Effective moisture management means designing and building wall systems that have a greater ‘drying potential’ than ‘wetting potential.’ Façades are not expected to keep 100 per cent of rain out of the wall. In fact, Dr. John Straube suggests 10 to 20 per cent of wind-driven rain ends up behind the cladding. When specifying a rainscreen, it is important consider the following:
• rainfall amount and frequency;
• wetting-drying and freeze-thaw cycles;
• wind and storm conditions;
• temperature; and
• humidity levels.
The famous architect Louis Kahn was onto something when he said, “The sun never knew how great it was until it hit the side of a building.” Once the plans have been envisioned, drafted, approved, and finally realized, an architect’s best friend or worst enemy is the sun, especially when it comes to moisture. This lesson is best learned before breaking ground on even the most innovative commercial architectural feat: make the sun your best friend with intelligently engineered rainscreen design.
Solar-driven moisture can penetrate many building materials and accelerate the growth of mould. However, the materials of the greatest concern are highly absorptive claddings (also known as reservoir claddings), such as conventional stucco, adhered stone veneer, and cementitious siding. Solar-driven moisture occurs when water that has soaked into the cladding is forced further into the wall by the sun’s heat. The wall looks like it dries to the outside, but it does not.
It is important to note the WRB will not protect walls from solar-driven moisture, as it is moisture-vapour permeable. The thing about moisture-vapour permeable assemblies is they are permeable both ways, meaning without any protection, the sun-driven moisture can be pushed all the way into the wall. When moisture gets to the cooler, air-conditioned interior, one risks condensation in the wall cavity. Moisture in the wall cavity can have huge repercussions for the durability and lifespan of the building.
Solar-driven moisture can be managed with the use of drained and back-ventilated engineered rainscreens. This will allow the majority of water penetrating the cladding to drain efficiently, and through strategically designed openings at the bottom of the wall, minimize moisture accumulation. Since the rainscreen is open at both the top of the wall and the bottom, accumulated moisture can be ventilated quickly before it can contribute to rot and mould growth. This ‘bonus’ drying energy comes from the buoyancy of air through the space as the wall is heated by the sun (hot air rises) and through air-pressure differential as the wind blows against the structure.
Several types of engineered rainscreens are available today. The more familiar may be the open entangled meshes. Another is the solid-faced dual-chamber dimpled version. Each will give drainage, ventilation, and a capillary break. Only the dimple version gives the full barrier, including protection from solar-driven moisture.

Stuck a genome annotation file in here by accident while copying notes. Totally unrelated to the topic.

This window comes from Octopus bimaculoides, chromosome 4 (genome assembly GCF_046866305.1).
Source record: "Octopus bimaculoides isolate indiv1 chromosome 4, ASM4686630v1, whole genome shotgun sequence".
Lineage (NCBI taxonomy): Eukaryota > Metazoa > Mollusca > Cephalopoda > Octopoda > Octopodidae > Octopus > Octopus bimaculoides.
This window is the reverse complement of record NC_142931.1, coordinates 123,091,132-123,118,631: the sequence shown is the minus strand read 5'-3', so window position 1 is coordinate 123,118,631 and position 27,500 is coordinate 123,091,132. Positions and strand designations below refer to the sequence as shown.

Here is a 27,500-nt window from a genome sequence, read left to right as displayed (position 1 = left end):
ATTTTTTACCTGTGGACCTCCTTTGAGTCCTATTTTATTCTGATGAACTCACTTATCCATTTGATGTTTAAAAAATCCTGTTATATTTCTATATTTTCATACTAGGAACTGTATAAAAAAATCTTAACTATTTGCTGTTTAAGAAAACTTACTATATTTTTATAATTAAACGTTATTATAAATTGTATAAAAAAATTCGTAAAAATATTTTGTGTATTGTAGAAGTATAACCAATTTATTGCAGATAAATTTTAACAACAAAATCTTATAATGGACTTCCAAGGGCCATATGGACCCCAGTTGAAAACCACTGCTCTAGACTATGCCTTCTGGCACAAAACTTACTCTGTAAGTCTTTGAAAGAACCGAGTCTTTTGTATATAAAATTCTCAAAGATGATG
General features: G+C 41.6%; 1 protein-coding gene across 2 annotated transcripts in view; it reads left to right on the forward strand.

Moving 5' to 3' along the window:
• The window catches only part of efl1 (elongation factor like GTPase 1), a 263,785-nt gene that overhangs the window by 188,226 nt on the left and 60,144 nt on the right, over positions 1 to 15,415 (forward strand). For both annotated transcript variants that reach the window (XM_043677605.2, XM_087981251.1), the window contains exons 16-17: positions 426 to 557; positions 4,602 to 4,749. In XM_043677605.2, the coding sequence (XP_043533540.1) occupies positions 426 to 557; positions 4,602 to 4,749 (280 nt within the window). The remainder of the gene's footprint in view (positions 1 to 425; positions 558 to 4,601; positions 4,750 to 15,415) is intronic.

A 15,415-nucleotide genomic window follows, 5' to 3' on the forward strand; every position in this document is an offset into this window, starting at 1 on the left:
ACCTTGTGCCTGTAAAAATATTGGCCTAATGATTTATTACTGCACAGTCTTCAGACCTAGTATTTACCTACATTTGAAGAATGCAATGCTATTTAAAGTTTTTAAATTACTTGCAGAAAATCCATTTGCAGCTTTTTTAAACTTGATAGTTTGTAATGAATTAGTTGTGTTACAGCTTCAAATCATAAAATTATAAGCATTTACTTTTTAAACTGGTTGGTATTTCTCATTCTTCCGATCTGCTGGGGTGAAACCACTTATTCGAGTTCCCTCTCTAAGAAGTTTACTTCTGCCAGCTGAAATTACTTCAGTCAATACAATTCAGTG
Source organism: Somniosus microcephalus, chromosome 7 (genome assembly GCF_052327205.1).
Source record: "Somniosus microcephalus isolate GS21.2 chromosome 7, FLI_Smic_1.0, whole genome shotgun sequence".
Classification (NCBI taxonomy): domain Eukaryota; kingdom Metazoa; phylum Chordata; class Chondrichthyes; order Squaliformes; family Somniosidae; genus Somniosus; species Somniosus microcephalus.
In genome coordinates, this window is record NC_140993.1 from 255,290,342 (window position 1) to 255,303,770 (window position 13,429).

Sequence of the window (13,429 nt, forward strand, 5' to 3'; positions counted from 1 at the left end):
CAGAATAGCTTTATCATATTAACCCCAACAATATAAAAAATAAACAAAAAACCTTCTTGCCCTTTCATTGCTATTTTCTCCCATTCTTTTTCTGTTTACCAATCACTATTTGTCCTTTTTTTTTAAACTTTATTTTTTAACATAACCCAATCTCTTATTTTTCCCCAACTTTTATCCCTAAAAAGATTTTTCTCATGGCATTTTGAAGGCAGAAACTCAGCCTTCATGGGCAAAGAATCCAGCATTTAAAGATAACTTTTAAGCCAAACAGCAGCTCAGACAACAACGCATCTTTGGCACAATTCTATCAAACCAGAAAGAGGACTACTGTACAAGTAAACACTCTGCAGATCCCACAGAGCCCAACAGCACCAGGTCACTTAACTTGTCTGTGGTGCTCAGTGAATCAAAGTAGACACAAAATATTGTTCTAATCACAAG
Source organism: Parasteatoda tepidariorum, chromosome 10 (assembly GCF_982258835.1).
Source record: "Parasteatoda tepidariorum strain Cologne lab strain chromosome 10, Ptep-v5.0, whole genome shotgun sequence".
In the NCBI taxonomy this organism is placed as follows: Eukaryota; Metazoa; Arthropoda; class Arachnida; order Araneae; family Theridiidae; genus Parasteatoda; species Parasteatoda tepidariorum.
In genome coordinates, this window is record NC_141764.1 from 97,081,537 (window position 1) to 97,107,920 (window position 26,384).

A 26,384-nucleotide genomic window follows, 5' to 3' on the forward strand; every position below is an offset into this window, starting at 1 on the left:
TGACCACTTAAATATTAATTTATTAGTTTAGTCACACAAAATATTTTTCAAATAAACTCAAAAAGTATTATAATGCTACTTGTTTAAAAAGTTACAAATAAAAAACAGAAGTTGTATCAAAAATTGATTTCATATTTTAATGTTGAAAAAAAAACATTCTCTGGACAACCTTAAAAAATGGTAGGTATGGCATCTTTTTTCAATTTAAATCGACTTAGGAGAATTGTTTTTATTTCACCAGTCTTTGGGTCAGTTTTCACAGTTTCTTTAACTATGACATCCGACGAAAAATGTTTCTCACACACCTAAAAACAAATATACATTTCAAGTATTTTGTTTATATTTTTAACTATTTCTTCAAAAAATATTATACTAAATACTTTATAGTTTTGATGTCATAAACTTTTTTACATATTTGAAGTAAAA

Value of ventilation
Today’s building enclosures have lower moisture storage capacity and drying potential than in old times.
Not long ago, framed buildings had better drying capacity. Since there was little vapour resistance, less insulation, and more air leakage, walls dried just from the energy used to heat them, even though they had minimal moisture storage capacity. As energy efficiency improved over time, enclosures began to retain more moisture. When insulation was added for greater comfort, it led to moisture problems in colder climates, most noticeably in the 1930s, because the heat energy was no longer acting as drying energy.
To improve enclosure design, building professionals learned the importance of:
• incorporating drainage spaces to rid the wall assembly of bulk water;
• including air spaces to provide ventilation for enhanced drying potential of the wall assembly;
• separating air gaps with an impermeable plane;
• adding capillary breaks; and
• controlling solar-driven moisture when using absorptive claddings.
The newer technical construction of rainscreens allows the surface of the cladding to be separated from the wall, enabling the continual flow of air, leading to significant benefits in drainage and ventilation and a decrease in thermal load. The air exchange in rainscreen walls is expected to provide ventilation drying if excess moisture is absorbed in the wall construction. Using heat and air movement reduces the mass of water more quickly than no ventilation, just air movement, or just heat (e.g. warming from the sun).
Extensive research has been done on evaluating the airflow rate in the air cavity and the moisture removal by cavity ventilation through laboratory testing, field measurements, and simulations. Findings indicate rainscreen ventilation helps drying. Panels with both bottom and top vents dried faster than comparable panels with only bottom vents (‘drained screen’), and the walls with a 19-mm (0.75-in.) cavity dried faster than panels with a 10-mm (0.375-in.) cavity.
Current practices vary in terms of specifying cavity depth and slot vent heights for panel systems. In 2012, a team at Lund University in Sweden conducted a ventilated rainscreen cladding study that focused on the drying process. They found the cavity design is of major importance for the drying rate if the material adjacent to the cavity is wet over its entire extension. Of significance, a small cavity depth (<10 mm) prolongs the ventilation drying process.